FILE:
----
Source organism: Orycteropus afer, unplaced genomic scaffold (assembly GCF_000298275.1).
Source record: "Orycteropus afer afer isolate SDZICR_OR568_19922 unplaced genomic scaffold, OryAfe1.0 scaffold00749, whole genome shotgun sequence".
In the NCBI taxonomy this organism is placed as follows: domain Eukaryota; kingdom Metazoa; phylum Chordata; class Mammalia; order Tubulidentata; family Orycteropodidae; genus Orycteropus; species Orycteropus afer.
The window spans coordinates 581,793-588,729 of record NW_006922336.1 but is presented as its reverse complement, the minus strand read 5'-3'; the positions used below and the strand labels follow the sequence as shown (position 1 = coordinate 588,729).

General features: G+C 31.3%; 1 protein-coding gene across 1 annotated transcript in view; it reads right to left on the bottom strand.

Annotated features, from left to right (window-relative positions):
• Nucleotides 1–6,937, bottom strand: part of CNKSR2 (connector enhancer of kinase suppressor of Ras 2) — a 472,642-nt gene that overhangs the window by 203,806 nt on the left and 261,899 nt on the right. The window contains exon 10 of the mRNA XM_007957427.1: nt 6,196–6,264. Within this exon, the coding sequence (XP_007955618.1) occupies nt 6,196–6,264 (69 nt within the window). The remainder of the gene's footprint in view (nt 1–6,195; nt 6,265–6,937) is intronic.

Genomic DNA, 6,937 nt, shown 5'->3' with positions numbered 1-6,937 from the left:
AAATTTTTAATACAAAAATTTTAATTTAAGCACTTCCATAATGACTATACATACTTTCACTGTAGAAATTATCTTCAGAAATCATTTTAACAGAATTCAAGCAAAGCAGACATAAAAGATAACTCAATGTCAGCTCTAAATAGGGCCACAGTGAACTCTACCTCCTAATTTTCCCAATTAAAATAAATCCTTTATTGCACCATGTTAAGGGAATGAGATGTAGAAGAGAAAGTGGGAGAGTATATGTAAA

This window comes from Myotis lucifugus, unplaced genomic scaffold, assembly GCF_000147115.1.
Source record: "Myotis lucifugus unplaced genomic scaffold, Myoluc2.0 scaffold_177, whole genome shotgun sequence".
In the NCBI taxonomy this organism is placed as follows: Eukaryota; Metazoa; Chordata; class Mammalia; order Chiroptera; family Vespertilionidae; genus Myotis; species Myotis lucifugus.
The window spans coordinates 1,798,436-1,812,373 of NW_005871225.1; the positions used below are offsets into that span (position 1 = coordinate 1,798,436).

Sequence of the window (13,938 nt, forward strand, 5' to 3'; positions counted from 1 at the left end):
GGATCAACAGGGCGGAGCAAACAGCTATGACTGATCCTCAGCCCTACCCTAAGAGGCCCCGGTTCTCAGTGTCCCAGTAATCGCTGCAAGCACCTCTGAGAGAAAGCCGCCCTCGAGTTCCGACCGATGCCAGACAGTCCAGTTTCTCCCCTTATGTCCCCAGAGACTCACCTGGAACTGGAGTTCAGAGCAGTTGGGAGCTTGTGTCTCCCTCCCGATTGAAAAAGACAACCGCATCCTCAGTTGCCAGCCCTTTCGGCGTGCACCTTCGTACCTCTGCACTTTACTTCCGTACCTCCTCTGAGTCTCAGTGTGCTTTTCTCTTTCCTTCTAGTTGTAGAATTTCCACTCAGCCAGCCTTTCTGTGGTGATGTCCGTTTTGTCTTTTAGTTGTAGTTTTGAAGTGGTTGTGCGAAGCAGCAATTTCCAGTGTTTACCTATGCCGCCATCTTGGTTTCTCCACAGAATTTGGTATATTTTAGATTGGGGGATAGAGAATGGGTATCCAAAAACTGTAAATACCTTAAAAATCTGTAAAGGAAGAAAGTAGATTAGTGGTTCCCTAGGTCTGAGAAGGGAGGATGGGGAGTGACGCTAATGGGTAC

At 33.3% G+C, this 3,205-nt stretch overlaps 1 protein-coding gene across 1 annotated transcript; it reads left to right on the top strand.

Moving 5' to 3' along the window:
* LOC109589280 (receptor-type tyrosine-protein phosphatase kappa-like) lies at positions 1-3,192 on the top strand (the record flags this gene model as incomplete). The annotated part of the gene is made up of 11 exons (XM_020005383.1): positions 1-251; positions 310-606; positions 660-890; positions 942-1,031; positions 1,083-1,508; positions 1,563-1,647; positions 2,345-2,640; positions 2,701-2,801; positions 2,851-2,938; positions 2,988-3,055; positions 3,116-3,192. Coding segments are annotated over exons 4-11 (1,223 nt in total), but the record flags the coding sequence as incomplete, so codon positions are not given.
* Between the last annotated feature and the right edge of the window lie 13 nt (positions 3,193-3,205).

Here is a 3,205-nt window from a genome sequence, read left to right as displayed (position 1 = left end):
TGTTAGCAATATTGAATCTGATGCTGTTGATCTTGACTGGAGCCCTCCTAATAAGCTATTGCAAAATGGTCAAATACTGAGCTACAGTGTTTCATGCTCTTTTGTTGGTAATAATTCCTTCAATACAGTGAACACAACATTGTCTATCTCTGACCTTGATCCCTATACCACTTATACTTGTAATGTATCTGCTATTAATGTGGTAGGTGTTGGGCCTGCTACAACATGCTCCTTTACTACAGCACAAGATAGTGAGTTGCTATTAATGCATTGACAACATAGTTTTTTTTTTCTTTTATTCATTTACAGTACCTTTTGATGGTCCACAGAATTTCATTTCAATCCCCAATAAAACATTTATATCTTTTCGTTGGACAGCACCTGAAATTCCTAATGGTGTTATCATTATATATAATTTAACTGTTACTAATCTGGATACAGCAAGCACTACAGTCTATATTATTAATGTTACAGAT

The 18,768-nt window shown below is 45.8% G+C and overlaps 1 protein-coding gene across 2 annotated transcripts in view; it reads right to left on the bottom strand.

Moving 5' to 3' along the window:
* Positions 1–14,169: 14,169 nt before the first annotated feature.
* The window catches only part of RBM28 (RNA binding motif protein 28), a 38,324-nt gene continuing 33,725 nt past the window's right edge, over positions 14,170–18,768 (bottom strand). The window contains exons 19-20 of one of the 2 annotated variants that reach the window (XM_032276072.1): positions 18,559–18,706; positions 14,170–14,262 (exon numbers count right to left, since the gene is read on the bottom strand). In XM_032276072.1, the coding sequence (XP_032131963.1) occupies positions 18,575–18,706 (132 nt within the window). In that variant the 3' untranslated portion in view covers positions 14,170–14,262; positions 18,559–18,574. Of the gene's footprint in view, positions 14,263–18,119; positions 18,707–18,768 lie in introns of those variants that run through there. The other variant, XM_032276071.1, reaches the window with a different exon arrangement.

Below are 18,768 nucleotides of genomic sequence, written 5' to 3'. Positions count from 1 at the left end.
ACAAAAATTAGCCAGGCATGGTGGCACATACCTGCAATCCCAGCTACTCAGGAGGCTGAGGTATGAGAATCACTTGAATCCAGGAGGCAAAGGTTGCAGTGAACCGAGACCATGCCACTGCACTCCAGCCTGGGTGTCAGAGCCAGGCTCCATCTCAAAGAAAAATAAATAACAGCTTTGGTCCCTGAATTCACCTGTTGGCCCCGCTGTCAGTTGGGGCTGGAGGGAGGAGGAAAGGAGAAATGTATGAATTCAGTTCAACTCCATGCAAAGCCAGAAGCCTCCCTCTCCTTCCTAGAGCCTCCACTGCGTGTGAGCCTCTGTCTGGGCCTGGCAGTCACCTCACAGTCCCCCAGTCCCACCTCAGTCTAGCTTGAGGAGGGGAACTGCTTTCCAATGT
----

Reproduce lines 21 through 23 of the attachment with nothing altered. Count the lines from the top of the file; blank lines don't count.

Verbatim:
TGTTAGCAATATTGAATCTGATGCTGTTGATCTTGACTGGAGCCCTCCTAATAAGCTATTGCAAAATGGTCAAATACTGAGCTACAGTGTTTCATGCTCTTTTGTTGGTAATAATTCCTTCAATACAGTGAACACAACATTGTCTATCTCTGACCTTGATCCCTATACCACTTATACTTGTAATGTATCTGCTATTAATGTGGTAGGTGTTGGGCCTGCTACAACATGCTCCTTTACTACAGCACAAGATAGTGAGTTGCTATTAATGCATTGACAACATAGTTTTTTTTTTCTTTTATTCATTTACAGTACCTTTTGATGGTCCACAGAATTTCATTTCAATCCCCAATAAAACATTTATATCTTTTCGTTGGACAGCACCTGAAATTCCTAATGGTGTTATCATTATATATAATTTAACTGTTACTAATCTGGATACAGCAAGCACTACAGTCTATATTATTAATGTTACAGAT

The 18,768-nt window shown below is 45.8% G+C and overlaps 1 protein-coding gene across 2 annotated transcripts in view; it reads right to left on the bottom strand.

Moving 5' to 3' along the window: